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Wolfe v. Brown

Court of Appeals of Oregon

November 15, 2018

Robert WOLFE, Petitioner,
v.
Kate BROWN, Secretary of State of Oregon, Respondent.

          Argued and Submitted November 22, 2016

          Secretary of State 12075

          Daniel W. Meek argued the cause and fled the briefs for petitioner.

          Carson L. Whitehead, Assistant Attorney General, argued the cause for respondent. Also on the brief were Ellen F. Rosenblum, Attorney General, and Paul L. Smith, Deputy Solicitor General.

          Before Ortega, Presiding Judge, and Egan, Chief Judge, and Lagesen, Judge.

         Case Summary: Wolfe, the chief petitioner of Initiative Petition 24 in 2012, petitions for judicial review of a final order of the Secretary of State that imposed a civil penalty of $65, 000 against Wolfe for 26 violations of the prohibition against paying circulatory per signature collected under Article I V, section 1b, of the Oregon Constitution. Specifically, he challenges evidentiary rulings of the administrative law judge concerning Wolfe's argument that the pay-per-signature ban imposed by Article I V, section 1b, and the vicarious liability and civil penalty provisions promulgated by the Elections Division to enforce the ban burden his free speech rights under the First Amendment to the United States Constitution. Held: Evidence that Wolfe sought to introduce was relevant to show that Article IV, section 1b, as implemented by the Elections Division, burdens his First Amendment rights.

          [294 Or.App. 801] ORTEGA, P. J.

         This case involves Article IV, section lb, of the Oregon Constitution, which makes it "unlawful to pay or receive money or other thing of value based on the number of signatures obtained on an initiative or referendum petition." Wolfe, the chief petitioner of Initiative Petition 24 in 2012, petitions for judicial review of a final order of the Secretary of State (secretary) that imposed a civil penalty of $65, 000 against Wolfe for 26 violations of Article IV, section lb's prohibition against paying circulators per signature collected. Although Wolfe raises several assignments of error, we write only to address his challenge to evidentiary rulings of the administrative law judge (ALJ) concerning Wolfe's argument that the pay-per-signature ban imposed by Article IV, section lb, and the vicarious liability and civil penalty provisions promulgated by the Elections Division of the secretary (division) to enforce the ban burden his free speech rights under the First Amendment to the United States Constitution.[1] Because the evidence he sought to introduce was relevant and its exclusion substantially prejudiced Wolfe, we reverse and remand the secretary's order.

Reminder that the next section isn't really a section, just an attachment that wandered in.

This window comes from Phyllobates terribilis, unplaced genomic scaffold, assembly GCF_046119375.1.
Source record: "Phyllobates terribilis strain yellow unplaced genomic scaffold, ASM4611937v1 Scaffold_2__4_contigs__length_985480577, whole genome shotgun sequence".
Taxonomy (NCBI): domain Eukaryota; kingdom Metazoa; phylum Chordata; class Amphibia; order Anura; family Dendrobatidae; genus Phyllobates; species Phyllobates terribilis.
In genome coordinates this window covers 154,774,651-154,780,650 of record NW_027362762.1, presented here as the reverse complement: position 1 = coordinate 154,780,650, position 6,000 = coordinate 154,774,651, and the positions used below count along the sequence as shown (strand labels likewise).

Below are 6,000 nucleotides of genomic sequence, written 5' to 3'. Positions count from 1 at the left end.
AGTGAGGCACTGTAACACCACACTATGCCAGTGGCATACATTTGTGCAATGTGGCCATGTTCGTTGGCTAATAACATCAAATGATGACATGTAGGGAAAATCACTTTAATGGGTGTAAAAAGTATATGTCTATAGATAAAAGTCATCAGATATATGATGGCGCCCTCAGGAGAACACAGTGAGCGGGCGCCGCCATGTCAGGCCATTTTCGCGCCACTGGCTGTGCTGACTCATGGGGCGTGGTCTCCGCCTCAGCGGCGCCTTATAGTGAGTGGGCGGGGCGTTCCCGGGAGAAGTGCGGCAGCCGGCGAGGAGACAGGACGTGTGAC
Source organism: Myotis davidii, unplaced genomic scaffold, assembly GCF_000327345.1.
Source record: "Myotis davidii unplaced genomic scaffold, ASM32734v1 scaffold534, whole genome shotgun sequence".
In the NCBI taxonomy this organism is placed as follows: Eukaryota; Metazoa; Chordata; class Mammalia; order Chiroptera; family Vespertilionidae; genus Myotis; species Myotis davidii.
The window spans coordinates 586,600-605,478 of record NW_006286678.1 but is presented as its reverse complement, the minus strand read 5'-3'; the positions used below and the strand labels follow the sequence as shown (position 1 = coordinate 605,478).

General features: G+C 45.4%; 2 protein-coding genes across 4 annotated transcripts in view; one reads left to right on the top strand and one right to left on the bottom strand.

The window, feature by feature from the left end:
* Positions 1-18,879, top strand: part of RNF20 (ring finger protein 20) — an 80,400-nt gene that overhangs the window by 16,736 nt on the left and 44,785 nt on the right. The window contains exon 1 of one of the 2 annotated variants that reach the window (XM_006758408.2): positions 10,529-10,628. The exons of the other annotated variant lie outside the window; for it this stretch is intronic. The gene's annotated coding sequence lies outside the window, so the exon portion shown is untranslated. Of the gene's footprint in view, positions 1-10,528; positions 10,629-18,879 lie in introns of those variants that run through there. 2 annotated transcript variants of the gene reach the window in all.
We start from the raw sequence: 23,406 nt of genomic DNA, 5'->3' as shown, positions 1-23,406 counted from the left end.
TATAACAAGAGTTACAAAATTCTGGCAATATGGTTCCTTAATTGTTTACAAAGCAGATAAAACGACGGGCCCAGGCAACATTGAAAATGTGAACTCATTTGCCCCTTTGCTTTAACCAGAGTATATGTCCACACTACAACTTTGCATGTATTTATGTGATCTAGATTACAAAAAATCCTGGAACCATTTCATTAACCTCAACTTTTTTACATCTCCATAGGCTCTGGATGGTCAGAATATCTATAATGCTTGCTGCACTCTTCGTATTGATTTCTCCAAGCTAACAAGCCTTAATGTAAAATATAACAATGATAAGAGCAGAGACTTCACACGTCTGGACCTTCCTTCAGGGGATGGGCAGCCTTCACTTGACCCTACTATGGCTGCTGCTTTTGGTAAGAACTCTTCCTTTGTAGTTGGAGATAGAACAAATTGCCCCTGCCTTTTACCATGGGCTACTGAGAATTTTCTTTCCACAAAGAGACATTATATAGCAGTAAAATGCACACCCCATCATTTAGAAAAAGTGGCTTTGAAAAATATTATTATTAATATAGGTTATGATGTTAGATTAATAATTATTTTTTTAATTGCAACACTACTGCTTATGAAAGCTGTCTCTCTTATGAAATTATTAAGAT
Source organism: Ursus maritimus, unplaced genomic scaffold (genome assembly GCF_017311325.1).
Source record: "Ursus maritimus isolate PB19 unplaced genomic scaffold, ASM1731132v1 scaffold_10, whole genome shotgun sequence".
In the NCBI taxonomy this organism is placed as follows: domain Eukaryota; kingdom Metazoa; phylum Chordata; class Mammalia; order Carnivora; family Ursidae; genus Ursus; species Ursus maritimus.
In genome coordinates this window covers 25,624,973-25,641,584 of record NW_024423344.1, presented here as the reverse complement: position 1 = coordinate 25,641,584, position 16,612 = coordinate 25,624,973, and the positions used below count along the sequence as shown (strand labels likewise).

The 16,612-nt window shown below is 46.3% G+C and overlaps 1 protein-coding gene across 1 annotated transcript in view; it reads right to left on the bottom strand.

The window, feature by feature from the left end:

We begin by explaining the background of Article IV, section lb, and the statutes and rules implementing it. Article IV, section lb, was added to the Oregon Constitution by the passage of Ballot Measure 26 (2002), the purpose of which was to "protect the integrity of initiative and referendum petitions."[2] Official Voters' Pamphlet 106, [294 Or.App. 802] General Election, Nov 5, 2002; see Ecumenical Ministries v. Oregon State Lottery Comm., 318 Or. 551, 560 n 8, 871 P.2d 106 (1999) (examining voters' pamphlet materials as part of "legislative facts" in determining meaning of constitutional provision adopted through initiative process). That constitutional provision states: